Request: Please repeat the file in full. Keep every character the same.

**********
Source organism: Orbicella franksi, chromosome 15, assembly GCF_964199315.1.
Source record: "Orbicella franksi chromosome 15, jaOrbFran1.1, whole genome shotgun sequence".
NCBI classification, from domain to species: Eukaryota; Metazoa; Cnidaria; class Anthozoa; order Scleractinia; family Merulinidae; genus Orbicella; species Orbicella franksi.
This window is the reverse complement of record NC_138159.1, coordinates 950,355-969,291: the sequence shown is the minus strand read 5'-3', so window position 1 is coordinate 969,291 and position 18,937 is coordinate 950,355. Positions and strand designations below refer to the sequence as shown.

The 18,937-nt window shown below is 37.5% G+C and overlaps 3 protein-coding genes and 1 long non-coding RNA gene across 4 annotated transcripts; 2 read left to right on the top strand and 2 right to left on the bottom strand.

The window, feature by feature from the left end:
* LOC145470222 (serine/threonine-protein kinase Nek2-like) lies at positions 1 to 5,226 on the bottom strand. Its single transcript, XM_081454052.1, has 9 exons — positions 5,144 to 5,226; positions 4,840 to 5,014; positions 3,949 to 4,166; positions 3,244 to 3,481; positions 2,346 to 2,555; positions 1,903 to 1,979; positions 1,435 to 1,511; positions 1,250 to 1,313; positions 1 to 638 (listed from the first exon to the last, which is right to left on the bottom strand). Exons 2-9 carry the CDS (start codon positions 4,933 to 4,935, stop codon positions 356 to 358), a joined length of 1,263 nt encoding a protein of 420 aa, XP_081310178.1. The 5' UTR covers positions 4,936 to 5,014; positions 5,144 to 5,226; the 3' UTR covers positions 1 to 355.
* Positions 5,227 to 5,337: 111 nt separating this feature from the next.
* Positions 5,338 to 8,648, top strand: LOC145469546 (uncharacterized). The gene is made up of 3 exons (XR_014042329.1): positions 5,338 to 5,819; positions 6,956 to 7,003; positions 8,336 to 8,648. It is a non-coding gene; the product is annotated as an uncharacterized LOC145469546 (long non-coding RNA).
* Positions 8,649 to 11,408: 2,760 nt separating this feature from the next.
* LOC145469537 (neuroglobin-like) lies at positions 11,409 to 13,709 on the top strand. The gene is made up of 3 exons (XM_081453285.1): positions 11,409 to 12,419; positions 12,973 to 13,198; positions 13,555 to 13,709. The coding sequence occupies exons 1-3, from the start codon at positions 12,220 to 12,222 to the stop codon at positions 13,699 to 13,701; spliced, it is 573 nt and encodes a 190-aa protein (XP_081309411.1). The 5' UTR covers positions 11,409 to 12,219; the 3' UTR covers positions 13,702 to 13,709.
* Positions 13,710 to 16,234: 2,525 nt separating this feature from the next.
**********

Source organism: Orbicella franksi, chromosome 15, assembly GCF_964199315.1.
Source record: "Orbicella franksi chromosome 15, jaOrbFran1.1, whole genome shotgun sequence".
NCBI classification, from domain to species: Eukaryota; Metazoa; Cnidaria; class Anthozoa; order Scleractinia; family Merulinidae; genus Orbicella; species Orbicella franksi.
This window is the reverse complement of record NC_138159.1, coordinates 950,355-969,291: the sequence shown is the minus strand read 5'-3', so window position 1 is coordinate 969,291 and position 18,937 is coordinate 950,355. Positions and strand designations below refer to the sequence as shown.

The 18,937-nt window shown below is 37.5% G+C and overlaps 3 protein-coding genes and 1 long non-coding RNA gene across 4 annotated transcripts; 2 read left to right on the top strand and 2 right to left on the bottom strand.

The window, feature by feature from the left end:
* LOC145470222 (serine/threonine-protein kinase Nek2-like) lies at positions 1 to 5,226 on the bottom strand. Its single transcript, XM_081454052.1, has 9 exons — positions 5,144 to 5,226; positions 4,840 to 5,014; positions 3,949 to 4,166; positions 3,244 to 3,481; positions 2,346 to 2,555; positions 1,903 to 1,979; positions 1,435 to 1,511; positions 1,250 to 1,313; positions 1 to 638 (listed from the first exon to the last, which is right to left on the bottom strand). Exons 2-9 carry the CDS (start codon positions 4,933 to 4,935, stop codon positions 356 to 358), a joined length of 1,263 nt encoding a protein of 420 aa, XP_081310178.1. The 5' UTR covers positions 4,936 to 5,014; positions 5,144 to 5,226; the 3' UTR covers positions 1 to 355.
* Positions 5,227 to 5,337: 111 nt separating this feature from the next.
* Positions 5,338 to 8,648, top strand: LOC145469546 (uncharacterized). The gene is made up of 3 exons (XR_014042329.1): positions 5,338 to 5,819; positions 6,956 to 7,003; positions 8,336 to 8,648. It is a non-coding gene; the product is annotated as an uncharacterized LOC145469546 (long non-coding RNA).
* Positions 8,649 to 11,408: 2,760 nt separating this feature from the next.
* LOC145469537 (neuroglobin-like) lies at positions 11,409 to 13,709 on the top strand. The gene is made up of 3 exons (XM_081453285.1): positions 11,409 to 12,419; positions 12,973 to 13,198; positions 13,555 to 13,709. The coding sequence occupies exons 1-3, from the start codon at positions 12,220 to 12,222 to the stop codon at positions 13,699 to 13,701; spliced, it is 573 nt and encodes a 190-aa protein (XP_081309411.1). The 5' UTR covers positions 11,409 to 12,219; the 3' UTR covers positions 13,702 to 13,709.
* Positions 13,710 to 16,234: 2,525 nt separating this feature from the next.